Vienna, Austria river embankment at night

Texas Global Grant Enables Climate Change Research in Vienna

  • Mar 16, 2022

Nearly $10,000 in the form of a Faculty Research Seed Grant from The University of Texas at Austin will allow assistant professor Benjamin Leibowicz and an accompanying student to conduct research on climate change mitigation strategies in Austria this summer. 

Faculty Research Seed Grants coordinated by Texas Global offer applicants up to $10,000 for collaborative research with institutions abroad. Leibowicz will be based at the International Institute for Applied Systems Analysis (IIASA) in Vienna, where he will use the institute’s integrated assessment models to study how climate change may be effectively mitigated by demand-side strategies.  

Supply-side strategies focus on changing energy sources or deploying carbon dioxide removal technologies. In contrast, demand-side strategies seek to modify the demand for goods and services by targeting consumer choices and adoption of technologies, behaviors and lifestyles that are more sustainable. 

“We have this hypothesis that [the models] are not fully capturing how powerful [demand-side strategies] can be as levers, basically, to mitigate climate change,” said Leibowicz. “The results of these models go into informing, for example, energy and climate policy in things like the Paris Agreement.  … Or we can run these models to understand what policies might be effective nationally.”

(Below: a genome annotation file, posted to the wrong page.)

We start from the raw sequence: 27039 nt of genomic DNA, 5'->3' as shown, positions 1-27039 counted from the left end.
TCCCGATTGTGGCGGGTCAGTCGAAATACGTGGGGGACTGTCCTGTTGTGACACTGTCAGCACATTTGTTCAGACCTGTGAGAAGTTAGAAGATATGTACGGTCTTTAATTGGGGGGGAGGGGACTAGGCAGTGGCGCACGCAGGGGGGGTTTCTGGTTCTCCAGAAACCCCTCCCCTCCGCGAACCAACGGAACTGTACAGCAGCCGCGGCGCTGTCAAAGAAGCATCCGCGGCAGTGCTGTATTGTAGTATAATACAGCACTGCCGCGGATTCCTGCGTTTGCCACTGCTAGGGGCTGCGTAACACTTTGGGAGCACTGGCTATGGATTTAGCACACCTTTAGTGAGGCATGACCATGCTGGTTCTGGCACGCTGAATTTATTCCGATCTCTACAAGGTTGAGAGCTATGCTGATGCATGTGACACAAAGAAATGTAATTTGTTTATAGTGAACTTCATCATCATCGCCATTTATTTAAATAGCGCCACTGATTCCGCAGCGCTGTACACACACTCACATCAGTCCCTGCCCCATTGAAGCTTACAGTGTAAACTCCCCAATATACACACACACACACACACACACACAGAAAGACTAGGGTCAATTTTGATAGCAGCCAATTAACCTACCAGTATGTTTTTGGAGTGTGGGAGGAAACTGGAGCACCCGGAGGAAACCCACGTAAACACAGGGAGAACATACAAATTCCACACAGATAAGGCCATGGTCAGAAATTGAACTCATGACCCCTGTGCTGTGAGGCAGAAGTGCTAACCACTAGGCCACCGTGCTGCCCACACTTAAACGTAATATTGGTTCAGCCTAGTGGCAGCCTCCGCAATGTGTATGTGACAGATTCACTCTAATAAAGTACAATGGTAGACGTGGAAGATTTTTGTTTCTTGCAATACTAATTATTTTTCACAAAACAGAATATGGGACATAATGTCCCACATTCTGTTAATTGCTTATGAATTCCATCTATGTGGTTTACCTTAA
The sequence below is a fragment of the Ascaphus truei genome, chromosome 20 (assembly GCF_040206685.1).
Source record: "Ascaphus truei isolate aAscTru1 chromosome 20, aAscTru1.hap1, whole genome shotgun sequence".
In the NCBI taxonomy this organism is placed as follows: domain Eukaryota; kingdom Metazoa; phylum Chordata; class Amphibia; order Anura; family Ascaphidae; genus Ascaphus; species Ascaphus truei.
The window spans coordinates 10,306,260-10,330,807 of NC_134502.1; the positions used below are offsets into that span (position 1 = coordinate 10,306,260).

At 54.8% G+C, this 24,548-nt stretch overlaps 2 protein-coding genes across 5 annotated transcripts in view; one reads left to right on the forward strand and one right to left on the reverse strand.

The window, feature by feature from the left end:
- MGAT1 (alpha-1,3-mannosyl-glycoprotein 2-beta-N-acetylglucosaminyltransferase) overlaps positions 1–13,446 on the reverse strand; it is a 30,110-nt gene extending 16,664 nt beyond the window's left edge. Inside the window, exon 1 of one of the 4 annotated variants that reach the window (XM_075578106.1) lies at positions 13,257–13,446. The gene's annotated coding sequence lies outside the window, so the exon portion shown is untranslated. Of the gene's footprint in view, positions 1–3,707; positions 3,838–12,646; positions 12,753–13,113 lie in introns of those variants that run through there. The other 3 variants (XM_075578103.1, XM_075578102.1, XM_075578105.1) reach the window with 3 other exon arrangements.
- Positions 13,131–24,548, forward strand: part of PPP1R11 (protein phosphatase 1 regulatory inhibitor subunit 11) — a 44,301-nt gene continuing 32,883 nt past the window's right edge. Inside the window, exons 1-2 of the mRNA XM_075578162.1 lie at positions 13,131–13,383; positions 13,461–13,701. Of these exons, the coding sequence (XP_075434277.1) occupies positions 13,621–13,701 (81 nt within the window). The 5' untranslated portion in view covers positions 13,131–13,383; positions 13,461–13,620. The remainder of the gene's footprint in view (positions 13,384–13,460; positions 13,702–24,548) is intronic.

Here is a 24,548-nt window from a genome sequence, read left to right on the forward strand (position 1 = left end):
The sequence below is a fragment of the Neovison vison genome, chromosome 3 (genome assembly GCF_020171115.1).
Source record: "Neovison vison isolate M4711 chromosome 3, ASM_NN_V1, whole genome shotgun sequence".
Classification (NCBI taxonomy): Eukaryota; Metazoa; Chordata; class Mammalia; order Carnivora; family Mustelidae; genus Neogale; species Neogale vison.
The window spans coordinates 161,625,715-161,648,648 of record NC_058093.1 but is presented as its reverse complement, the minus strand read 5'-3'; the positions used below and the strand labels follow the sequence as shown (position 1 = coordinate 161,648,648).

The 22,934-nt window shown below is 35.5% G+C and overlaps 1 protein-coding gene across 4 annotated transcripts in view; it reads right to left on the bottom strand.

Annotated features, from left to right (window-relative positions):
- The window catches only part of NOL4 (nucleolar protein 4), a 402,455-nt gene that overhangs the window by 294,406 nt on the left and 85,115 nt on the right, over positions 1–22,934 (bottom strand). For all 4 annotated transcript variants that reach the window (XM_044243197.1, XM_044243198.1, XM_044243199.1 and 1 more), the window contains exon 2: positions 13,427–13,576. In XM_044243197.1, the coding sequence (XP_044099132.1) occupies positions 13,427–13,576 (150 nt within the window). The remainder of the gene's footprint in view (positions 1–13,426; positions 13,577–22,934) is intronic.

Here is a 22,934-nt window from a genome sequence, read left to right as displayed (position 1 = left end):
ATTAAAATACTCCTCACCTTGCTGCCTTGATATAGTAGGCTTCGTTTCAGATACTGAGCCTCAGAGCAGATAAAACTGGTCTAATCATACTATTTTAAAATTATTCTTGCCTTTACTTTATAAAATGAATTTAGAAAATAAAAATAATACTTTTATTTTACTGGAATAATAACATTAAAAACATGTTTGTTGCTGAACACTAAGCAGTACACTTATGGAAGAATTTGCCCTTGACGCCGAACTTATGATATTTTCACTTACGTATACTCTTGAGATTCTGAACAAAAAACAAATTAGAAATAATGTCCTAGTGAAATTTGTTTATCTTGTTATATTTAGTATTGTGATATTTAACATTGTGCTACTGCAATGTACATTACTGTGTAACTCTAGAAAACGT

Following the summer trip, Leibowicz said, he and his accompanying student will continue their research at UT Austin in hopes that future Longhorns also can spend a summer at IIASA pursuing similar research. 

“In the future, other people will be able to go abroad and collaborate with people and explore new ideas because that’s how innovation happens,” said Arnulf Grubler, emeritus research scholar at IIASA. “Sometimes it’s complicated. But in many cases, it can be fun—and in all cases, it’s very fruitful. So it enriches your own thinking and your scientific career. That’s what these international exchange programs should do.” 

Read the full story on The Daily Texan.